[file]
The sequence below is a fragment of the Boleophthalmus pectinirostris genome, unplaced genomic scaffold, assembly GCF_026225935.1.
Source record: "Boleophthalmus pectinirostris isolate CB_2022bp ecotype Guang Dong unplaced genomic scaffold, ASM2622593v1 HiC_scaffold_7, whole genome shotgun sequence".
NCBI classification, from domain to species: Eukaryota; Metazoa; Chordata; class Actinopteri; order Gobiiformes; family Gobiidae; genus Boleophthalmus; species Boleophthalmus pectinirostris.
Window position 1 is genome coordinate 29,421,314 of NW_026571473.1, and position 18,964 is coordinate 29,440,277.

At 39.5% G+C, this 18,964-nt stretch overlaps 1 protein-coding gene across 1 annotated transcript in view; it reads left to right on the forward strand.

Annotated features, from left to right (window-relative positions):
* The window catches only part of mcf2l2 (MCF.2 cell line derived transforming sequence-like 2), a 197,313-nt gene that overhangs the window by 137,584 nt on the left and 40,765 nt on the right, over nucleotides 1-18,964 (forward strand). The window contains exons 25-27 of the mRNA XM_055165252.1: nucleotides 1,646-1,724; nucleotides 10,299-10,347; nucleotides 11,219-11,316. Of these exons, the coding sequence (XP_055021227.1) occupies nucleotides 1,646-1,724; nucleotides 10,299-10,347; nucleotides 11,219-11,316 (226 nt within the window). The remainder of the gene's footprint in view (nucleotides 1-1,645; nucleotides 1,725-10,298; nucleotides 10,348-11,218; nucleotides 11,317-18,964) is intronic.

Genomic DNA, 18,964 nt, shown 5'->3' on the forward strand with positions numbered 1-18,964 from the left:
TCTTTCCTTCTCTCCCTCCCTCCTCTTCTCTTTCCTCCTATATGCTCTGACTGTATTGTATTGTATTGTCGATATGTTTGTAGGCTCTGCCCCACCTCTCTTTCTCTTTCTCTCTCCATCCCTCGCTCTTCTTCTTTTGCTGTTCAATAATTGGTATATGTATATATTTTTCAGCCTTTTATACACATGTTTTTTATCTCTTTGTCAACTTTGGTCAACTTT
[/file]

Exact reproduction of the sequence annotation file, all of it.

The sequence below is a fragment of the Boleophthalmus pectinirostris genome, unplaced genomic scaffold, assembly GCF_026225935.1.
Source record: "Boleophthalmus pectinirostris isolate CB_2022bp ecotype Guang Dong unplaced genomic scaffold, ASM2622593v1 HiC_scaffold_7, whole genome shotgun sequence".
NCBI classification, from domain to species: Eukaryota; Metazoa; Chordata; class Actinopteri; order Gobiiformes; family Gobiidae; genus Boleophthalmus; species Boleophthalmus pectinirostris.
Window position 1 is genome coordinate 29,421,314 of NW_026571473.1, and position 18,964 is coordinate 29,440,277.

At 39.5% G+C, this 18,964-nt stretch overlaps 1 protein-coding gene across 1 annotated transcript in view; it reads left to right on the forward strand.

Annotated features, from left to right (window-relative positions):
* The window catches only part of mcf2l2 (MCF.2 cell line derived transforming sequence-like 2), a 197,313-nt gene that overhangs the window by 137,584 nt on the left and 40,765 nt on the right, over nucleotides 1-18,964 (forward strand). The window contains exons 25-27 of the mRNA XM_055165252.1: nucleotides 1,646-1,724; nucleotides 10,299-10,347; nucleotides 11,219-11,316. Of these exons, the coding sequence (XP_055021227.1) occupies nucleotides 1,646-1,724; nucleotides 10,299-10,347; nucleotides 11,219-11,316 (226 nt within the window). The remainder of the gene's footprint in view (nucleotides 1-1,645; nucleotides 1,725-10,298; nucleotides 10,348-11,218; nucleotides 11,317-18,964) is intronic.

Genomic DNA, 18,964 nt, shown 5'->3' on the forward strand with positions numbered 1-18,964 from the left:
TCTTTCCTTCTCTCCCTCCCTCCTCTTCTCTTTCCTCCTATATGCTCTGACTGTATTGTATTGTATTGTCGATATGTTTGTAGGCTCTGCCCCACCTCTCTTTCTCTTTCTCTCTCCATCCCTCGCTCTTCTTCTTTTGCTGTTCAATAATTGGTATATGTATATATTTTTCAGCCTTTTATACACATGTTTTTTATCTCTTTGTCAACTTTGGTCAACTTT